5 To pay their foreign loans and commercial debts Americans had to withdraw

5 to pay their foreign loans and commercial debts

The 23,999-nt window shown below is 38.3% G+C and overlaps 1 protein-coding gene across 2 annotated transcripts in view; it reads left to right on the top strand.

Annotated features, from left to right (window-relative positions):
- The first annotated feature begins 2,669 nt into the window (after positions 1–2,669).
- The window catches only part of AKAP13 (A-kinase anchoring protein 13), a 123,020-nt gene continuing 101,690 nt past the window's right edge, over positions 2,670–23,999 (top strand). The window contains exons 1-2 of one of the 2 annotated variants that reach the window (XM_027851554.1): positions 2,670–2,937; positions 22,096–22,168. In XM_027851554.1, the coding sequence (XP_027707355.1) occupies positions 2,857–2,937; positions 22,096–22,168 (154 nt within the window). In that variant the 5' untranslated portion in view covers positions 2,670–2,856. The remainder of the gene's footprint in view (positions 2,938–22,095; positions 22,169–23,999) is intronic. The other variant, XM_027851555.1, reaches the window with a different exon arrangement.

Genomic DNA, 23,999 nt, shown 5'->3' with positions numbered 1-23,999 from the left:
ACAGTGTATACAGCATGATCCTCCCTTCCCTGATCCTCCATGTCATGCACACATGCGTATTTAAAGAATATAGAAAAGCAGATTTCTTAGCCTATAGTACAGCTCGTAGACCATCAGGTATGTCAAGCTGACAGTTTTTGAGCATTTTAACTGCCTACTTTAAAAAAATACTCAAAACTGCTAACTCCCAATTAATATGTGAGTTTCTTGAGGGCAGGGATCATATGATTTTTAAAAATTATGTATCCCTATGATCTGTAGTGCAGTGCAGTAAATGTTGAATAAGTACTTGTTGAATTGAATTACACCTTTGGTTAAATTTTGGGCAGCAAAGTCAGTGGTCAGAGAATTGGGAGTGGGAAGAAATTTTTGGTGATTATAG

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5. To pay their foreign loans and commercial debts, Americans had to withdraw specie from domestic banks. Lacking adequate specie and a national bank on which to rely, domestic banks suspended all payments in specie. 6. By 1839, the American economy fell into deep depression: canal construction fell by 90 percent, prices dropped nearly 50 percent, and unemployment rose to 20 percent in some areas. 7. The depression devastated the labor movement by depleting the membership of unions and destroying their bargaining power. Some state courts also issued injunctions, orders that prohibited workers from picketing or striking. By 1843, most unions had disappeared. D. “Tippecanoe and Tyler Too!” 1. The Whigs blamed Jackson’s policies for the Panic of 1837, and, as Van Buren had just entered office, the public turned its anger on him because he did nothing to stop the downturn. 2. Van Buren’s Independent Treasury Act of 1840 actually delayed recovery because it took specie out of state banks and put it in government vaults. 3. The Log Cabin Campaign a. In 1840, the Whigs nominated William Henry Harrison, victor of the Battle of Tippecanoe, for president and John Tyler for vice president. b. Harrison had little political experience, but the Whigs wanted someone who would rubber-stamp their programs for protective tariffs and a national bank. c. The contest—the great “log cabin campaign”—was the first time two well-organized parties competed for the loyalties of a mass electorate, using organized public events to draw in voters. The Whigs used the log cabin as an icon of their candidate’s (largely fictional) egalitarian tastes and common background. d. The Whigs boosted their political hopes and their populist image by welcoming women to their festivities. e. Harrison was voted into the White House, and the Whigs had a majority in Congress, but a month later Harrison died of pneumonia, so Tyler became president. 4. Tyler Subverts the Whig Agenda a. Tyler—who was more like a Democrat when it came to economic issues—was hostile toward the Second Bank and the American System and vetoed many Whig bills. b. The split between Tyler and the Whigs allowed the Democrats to regroup and recruit more supporters; the Democrats remained the majority party in most parts of the nation by drawing on ethnocultural politics, the practice of voting along ethnic and religious lines. c. Unlike most of the contemporary world, the United States now had a highly organized system of representative government that was responsive to ordinary citizens.
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